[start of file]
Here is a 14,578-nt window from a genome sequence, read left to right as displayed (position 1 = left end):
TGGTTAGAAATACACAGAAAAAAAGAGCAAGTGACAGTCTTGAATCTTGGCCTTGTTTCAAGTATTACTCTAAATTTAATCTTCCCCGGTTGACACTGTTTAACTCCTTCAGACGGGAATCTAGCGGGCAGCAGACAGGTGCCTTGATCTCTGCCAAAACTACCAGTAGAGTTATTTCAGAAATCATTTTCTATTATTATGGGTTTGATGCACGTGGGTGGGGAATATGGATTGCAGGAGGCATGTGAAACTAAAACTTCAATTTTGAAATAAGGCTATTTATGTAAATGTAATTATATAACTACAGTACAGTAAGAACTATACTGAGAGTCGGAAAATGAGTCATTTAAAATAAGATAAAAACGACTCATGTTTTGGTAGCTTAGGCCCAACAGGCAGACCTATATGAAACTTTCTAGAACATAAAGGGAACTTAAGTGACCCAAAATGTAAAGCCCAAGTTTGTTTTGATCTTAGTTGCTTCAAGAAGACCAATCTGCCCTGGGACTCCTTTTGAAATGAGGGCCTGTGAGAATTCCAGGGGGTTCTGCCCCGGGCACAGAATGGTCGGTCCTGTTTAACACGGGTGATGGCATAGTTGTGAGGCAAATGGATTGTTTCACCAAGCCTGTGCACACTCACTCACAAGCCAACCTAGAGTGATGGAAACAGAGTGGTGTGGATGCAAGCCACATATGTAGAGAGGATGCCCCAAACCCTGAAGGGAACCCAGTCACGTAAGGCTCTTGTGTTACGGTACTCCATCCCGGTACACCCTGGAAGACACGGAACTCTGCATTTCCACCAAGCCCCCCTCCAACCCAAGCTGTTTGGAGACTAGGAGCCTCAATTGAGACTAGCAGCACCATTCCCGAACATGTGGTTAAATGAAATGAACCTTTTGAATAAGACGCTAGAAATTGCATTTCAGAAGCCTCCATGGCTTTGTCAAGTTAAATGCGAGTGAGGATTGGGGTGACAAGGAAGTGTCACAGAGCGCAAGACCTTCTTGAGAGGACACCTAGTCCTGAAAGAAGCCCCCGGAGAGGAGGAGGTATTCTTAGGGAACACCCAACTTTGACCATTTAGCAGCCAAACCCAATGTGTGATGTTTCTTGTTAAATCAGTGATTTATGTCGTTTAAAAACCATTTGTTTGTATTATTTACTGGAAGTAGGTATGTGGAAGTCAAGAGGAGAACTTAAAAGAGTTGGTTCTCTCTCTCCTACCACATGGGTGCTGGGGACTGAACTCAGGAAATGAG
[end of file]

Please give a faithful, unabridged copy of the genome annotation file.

Here is a 14,578-nt window from a genome sequence, read left to right as displayed (position 1 = left end):
TGGTTAGAAATACACAGAAAAAAAGAGCAAGTGACAGTCTTGAATCTTGGCCTTGTTTCAAGTATTACTCTAAATTTAATCTTCCCCGGTTGACACTGTTTAACTCCTTCAGACGGGAATCTAGCGGGCAGCAGACAGGTGCCTTGATCTCTGCCAAAACTACCAGTAGAGTTATTTCAGAAATCATTTTCTATTATTATGGGTTTGATGCACGTGGGTGGGGAATATGGATTGCAGGAGGCATGTGAAACTAAAACTTCAATTTTGAAATAAGGCTATTTATGTAAATGTAATTATATAACTACAGTACAGTAAGAACTATACTGAGAGTCGGAAAATGAGTCATTTAAAATAAGATAAAAACGACTCATGTTTTGGTAGCTTAGGCCCAACAGGCAGACCTATATGAAACTTTCTAGAACATAAAGGGAACTTAAGTGACCCAAAATGTAAAGCCCAAGTTTGTTTTGATCTTAGTTGCTTCAAGAAGACCAATCTGCCCTGGGACTCCTTTTGAAATGAGGGCCTGTGAGAATTCCAGGGGGTTCTGCCCCGGGCACAGAATGGTCGGTCCTGTTTAACACGGGTGATGGCATAGTTGTGAGGCAAATGGATTGTTTCACCAAGCCTGTGCACACTCACTCACAAGCCAACCTAGAGTGATGGAAACAGAGTGGTGTGGATGCAAGCCACATATGTAGAGAGGATGCCCCAAACCCTGAAGGGAACCCAGTCACGTAAGGCTCTTGTGTTACGGTACTCCATCCCGGTACACCCTGGAAGACACGGAACTCTGCATTTCCACCAAGCCCCCCTCCAACCCAAGCTGTTTGGAGACTAGGAGCCTCAATTGAGACTAGCAGCACCATTCCCGAACATGTGGTTAAATGAAATGAACCTTTTGAATAAGACGCTAGAAATTGCATTTCAGAAGCCTCCATGGCTTTGTCAAGTTAAATGCGAGTGAGGATTGGGGTGACAAGGAAGTGTCACAGAGCGCAAGACCTTCTTGAGAGGACACCTAGTCCTGAAAGAAGCCCCCGGAGAGGAGGAGGTATTCTTAGGGAACACCCAACTTTGACCATTTAGCAGCCAAACCCAATGTGTGATGTTTCTTGTTAAATCAGTGATTTATGTCGTTTAAAAACCATTTGTTTGTATTATTTACTGGAAGTAGGTATGTGGAAGTCAAGAGGAGAACTTAAAAGAGTTGGTTCTCTCTCTCCTACCACATGGGTGCTGGGGACTGAACTCAGGAAATGAG